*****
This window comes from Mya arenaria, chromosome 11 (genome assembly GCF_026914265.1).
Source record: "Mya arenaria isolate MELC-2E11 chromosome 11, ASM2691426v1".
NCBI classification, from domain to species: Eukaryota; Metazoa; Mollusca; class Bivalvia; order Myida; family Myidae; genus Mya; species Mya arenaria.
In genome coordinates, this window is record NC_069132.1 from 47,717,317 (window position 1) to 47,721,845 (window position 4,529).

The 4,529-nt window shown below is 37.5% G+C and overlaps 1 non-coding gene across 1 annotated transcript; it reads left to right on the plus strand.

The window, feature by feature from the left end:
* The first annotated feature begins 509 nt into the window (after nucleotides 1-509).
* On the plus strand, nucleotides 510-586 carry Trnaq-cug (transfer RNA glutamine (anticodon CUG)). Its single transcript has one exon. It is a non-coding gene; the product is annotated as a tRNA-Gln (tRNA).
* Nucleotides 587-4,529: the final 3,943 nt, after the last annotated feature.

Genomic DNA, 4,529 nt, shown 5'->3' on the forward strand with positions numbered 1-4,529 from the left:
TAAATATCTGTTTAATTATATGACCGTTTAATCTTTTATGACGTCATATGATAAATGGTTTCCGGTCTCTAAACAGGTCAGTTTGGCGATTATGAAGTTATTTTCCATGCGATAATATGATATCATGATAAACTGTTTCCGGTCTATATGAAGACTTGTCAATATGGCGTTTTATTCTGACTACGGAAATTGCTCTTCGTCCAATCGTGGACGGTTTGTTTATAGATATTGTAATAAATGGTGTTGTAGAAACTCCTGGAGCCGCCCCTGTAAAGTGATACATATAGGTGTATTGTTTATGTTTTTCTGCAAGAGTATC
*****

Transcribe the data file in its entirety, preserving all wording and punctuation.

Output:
This window comes from Mya arenaria, chromosome 11 (genome assembly GCF_026914265.1).
Source record: "Mya arenaria isolate MELC-2E11 chromosome 11, ASM2691426v1".
NCBI classification, from domain to species: Eukaryota; Metazoa; Mollusca; class Bivalvia; order Myida; family Myidae; genus Mya; species Mya arenaria.
In genome coordinates, this window is record NC_069132.1 from 47,717,317 (window position 1) to 47,721,845 (window position 4,529).

The 4,529-nt window shown below is 37.5% G+C and overlaps 1 non-coding gene across 1 annotated transcript; it reads left to right on the plus strand.

The window, feature by feature from the left end:
* The first annotated feature begins 509 nt into the window (after nucleotides 1-509).
* On the plus strand, nucleotides 510-586 carry Trnaq-cug (transfer RNA glutamine (anticodon CUG)). Its single transcript has one exon. It is a non-coding gene; the product is annotated as a tRNA-Gln (tRNA).
* Nucleotides 587-4,529: the final 3,943 nt, after the last annotated feature.

Genomic DNA, 4,529 nt, shown 5'->3' on the forward strand with positions numbered 1-4,529 from the left:
TAAATATCTGTTTAATTATATGACCGTTTAATCTTTTATGACGTCATATGATAAATGGTTTCCGGTCTCTAAACAGGTCAGTTTGGCGATTATGAAGTTATTTTCCATGCGATAATATGATATCATGATAAACTGTTTCCGGTCTATATGAAGACTTGTCAATATGGCGTTTTATTCTGACTACGGAAATTGCTCTTCGTCCAATCGTGGACGGTTTGTTTATAGATATTGTAATAAATGGTGTTGTAGAAACTCCTGGAGCCGCCCCTGTAAAGTGATACATATAGGTGTATTGTTTATGTTTTTCTGCAAGAGTATC